Tuesday February 23
6:30p You can send comments on agenda items to email@example.com
1.64270 Honoring those who have lost their lives and those who survived COVID-19 and declaring March 1, 2021 a Day of Remembrance and Recovery.
2. 64274 Marking One Year of the COVID-19 Pandemic and Saluting Essential Workers.
4. 61589 SUBSTITUTE. Amending the City of Madison Official Map to establish mapped reservations for future Streets and Highways in the current and future City of Madison generally located north of Milwaukee Street between N Fair Oaks Avenue and West Corporate Drive consistent with recommendations in the adopted Milwaukee Street Special Area Plan.
7. 63856 Creating Section 28.022 - 00490 and Section 28.022 - 00491 of the Madison General Ordinances to amend a Planned Development District to approve an Amended General Development Plan and Specific Implementation Plan at property located at 223 S. Pinckney Street, 4th Aldermanic District.
8. 63815 Calling upon President Biden and the U.S. Congress to provide additional assistance to the rental housing community.
30. 63945 Authorizing the Mayor and City Clerk to enter into a competitively selected, two-step contract for Purchase of Services (Architect) with Joseph Lee & Associates, LLC to provide professional architectural and engineering design services and construction administration services for the design and construction of the Reindahl Imagination Center/Library. (17th AD)
43. 63901 Authorizing an amendment to RES-20-00144 that awarded a loan of up to $1,800,000 from the Affordable Housing Fund to support an 150-unit affordable rental housing development at 1402 S. Park St., proposed by Rule Enterprises LLC and Movin' Out, Inc., to decrease the loaned funds to up to $300,000 and restructure of the allocation of funds from the Affordable Housing Fund for this development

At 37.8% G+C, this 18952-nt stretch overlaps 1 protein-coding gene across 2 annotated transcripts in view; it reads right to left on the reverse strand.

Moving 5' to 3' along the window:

47. 63934 A Resolution authorizing a sole source contract authorizing the Mayor and City Clerk to execute a service contract with RENEW Wisconsin, Inc. to administer the three annual MadiSUN solar programs for residential, business, nonprofit and affordable housing solar installations, through 2023.
48. 63936 Awarding up to $1.7 million from the Affordable Housing Fund and up to $300,000 in Energy Efficiency and Conservation Block Grant (EECBG) funds to help finance the development of affordable housing, and up to $360,000 in Community Development Block Grant (CDBG) funds and up to $700,000 in HOME Investment Partnerships Program (HOME) funds to support four housing services programs, and up to $50,000 in City levy to support one homebuyer education program, as the recommended outcome of a competitive Request for Proposals (RFP) process conducted by the Community Development Division; and authorizing the Mayor and the City Clerk to enter into agreements with those agencies to implement the specified development projects.
50. 64012 Authorizing the City's execution of a Purchase and Sale Agreement between the City of Madison and McAllen Properties Madison, LLC, or their successors and assigns, for the purchase of the property located at 3901 & 3829 Hanson Road ("Property") in the City of Madison for Metro Transit Satellite Facility purposes.(17th A.D.)
53. 63564 Report: 2020 Chronic Nuisance Premises Ordinance Summary - Madison Police Department
59. 62957 Public Hearing - New License Kwik Trip Inc • dba Stop-N-Go 1515 2002 Winnebago St • Agent: Paul Thurston Class A Beer, Class A Cider Aldermanic District 6 (Alder Rummel) • Police Sector 410 -RECONSIDERATION
60. 63857 Extending the Streatery Program and all approvals granted until April 14, 2022
61. 63952 Creating the Madison Guaranteed Income Pilot Program Advisory Task Force to provide community-sourced input, guidance, and expertise in assisting the management of Madison's Guaranteed Income Pilot Program
INTRODUCTION OF NEW BUSINESS FOR REFERRAL WITHOUT DEBATE
63. 64250 Amending portions of Madison General Ordinances Sections 28.063, 28.064, 28.065, 28.066, 28.067, 28.068, 28.074, 28.076, 28.084, 28.085, 28.087, 28.088, 28.089, and 28.097 to change the front yard setback, if it is less than 15 feet, from 0 feet to 5 feet to support a street tree canopy, and creating Madison General Ordinance 28.071(2)(e) to establish a Downtown Setback Exceptions Map. change front yard setback to support street tree canopy